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Tuesday, October 28, 2014
United States Sues NY City and Computer Sciences Corp
The United States on Monday joined a lawsuit accusing New York City and Computer Sciences Corp of defrauding Medicaid into making millions of dollars of improper reimbursements by exploiting a computerized billing system that the company designed.
According to the complaint filed in U.S. District Court in Manhattan, the defendants took advantage of the system's automatic defaulting capabilities, enabling the city to boost the amount and speed of reimbursements for services provided to infants and toddlers with developmental delays.
The U.S. attorney for Manhattan, Preet Bharara, said the fraud led to the city and Computer Sciences' submitting tens of thousands of false claims to Medicaid from 2008 to 2012.
Originally filed by a whistleblower, Vincent Forcier, the lawsuit seeks restitution, civil penalties and triple damages for violations of the federal False Claims Act.
That law allows whistleblowers to sue on the government's behalf and share in recoveries. The government is not required to get involved in False Claims Act lawsuits, but sometimes intervenes in cases it considers stronger.
"We are in the process of reviewing the complaint," said Richard Adamonis, a spokesman for Computer Sciences, which is based in Falls Church, Virginia.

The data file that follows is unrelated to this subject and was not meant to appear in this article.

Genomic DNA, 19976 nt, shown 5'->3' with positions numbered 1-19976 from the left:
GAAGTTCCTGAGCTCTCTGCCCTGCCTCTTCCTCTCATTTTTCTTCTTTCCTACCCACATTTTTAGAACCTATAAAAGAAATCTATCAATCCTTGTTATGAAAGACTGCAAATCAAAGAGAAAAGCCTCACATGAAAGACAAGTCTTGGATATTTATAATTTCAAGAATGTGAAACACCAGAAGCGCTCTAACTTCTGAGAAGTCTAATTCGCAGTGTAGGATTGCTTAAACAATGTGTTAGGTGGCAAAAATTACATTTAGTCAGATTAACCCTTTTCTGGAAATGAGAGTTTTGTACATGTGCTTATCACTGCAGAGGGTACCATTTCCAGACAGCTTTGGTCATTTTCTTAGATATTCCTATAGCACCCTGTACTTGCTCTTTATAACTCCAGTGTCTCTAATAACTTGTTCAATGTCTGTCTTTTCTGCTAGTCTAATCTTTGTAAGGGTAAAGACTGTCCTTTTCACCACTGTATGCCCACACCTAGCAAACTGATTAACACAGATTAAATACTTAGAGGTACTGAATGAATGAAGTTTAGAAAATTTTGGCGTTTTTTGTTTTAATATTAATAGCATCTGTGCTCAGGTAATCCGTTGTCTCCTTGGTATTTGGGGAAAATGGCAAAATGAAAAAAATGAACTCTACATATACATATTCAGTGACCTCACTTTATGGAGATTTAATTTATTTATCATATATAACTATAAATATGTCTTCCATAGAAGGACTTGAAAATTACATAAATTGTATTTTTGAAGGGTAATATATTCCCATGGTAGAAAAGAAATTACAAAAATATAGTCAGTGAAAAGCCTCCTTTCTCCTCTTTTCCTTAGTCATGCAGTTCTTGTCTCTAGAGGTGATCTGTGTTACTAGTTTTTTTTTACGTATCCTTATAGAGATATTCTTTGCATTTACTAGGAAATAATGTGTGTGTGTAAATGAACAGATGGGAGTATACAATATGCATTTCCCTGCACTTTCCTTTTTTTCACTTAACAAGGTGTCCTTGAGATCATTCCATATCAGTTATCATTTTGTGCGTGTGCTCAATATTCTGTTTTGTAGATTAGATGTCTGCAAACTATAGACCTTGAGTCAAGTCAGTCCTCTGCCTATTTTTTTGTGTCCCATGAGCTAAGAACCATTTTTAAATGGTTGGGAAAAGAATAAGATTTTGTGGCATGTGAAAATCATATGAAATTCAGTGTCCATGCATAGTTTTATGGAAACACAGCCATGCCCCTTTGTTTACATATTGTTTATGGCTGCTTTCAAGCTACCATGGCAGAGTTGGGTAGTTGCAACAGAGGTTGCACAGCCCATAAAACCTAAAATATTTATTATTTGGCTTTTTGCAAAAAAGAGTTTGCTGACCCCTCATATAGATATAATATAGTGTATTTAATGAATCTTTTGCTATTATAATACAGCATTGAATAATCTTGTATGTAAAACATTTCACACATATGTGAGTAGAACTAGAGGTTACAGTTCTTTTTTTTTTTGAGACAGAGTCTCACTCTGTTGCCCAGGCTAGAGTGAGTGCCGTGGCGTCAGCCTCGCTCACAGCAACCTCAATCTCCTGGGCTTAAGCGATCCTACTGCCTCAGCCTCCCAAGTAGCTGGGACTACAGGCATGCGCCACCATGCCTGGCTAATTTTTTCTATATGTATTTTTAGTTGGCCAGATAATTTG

New York state plans to bring a related case against Computer Sciences, court records show. A spokeswoman for New York Attorney General Eric Schneiderman declined to comment.
The lawsuit concerns early intervention program services, which are provided to children under 3 years old who have developmental delays, or medical conditions such as autism and low birth weight that are associated with such delays.
According to the government, the city and Computer Sciences engaged in three fraud schemes.
In two, the defendants allegedly circumvented Medicaid's "secondary payor" requirement that they exhaust private insurance coverage before submitting claims.
The third scheme allegedly involved the defendants' changing diagnostic codes that were used by medical providers to a generic code that they knew would result in payment by Medicaid.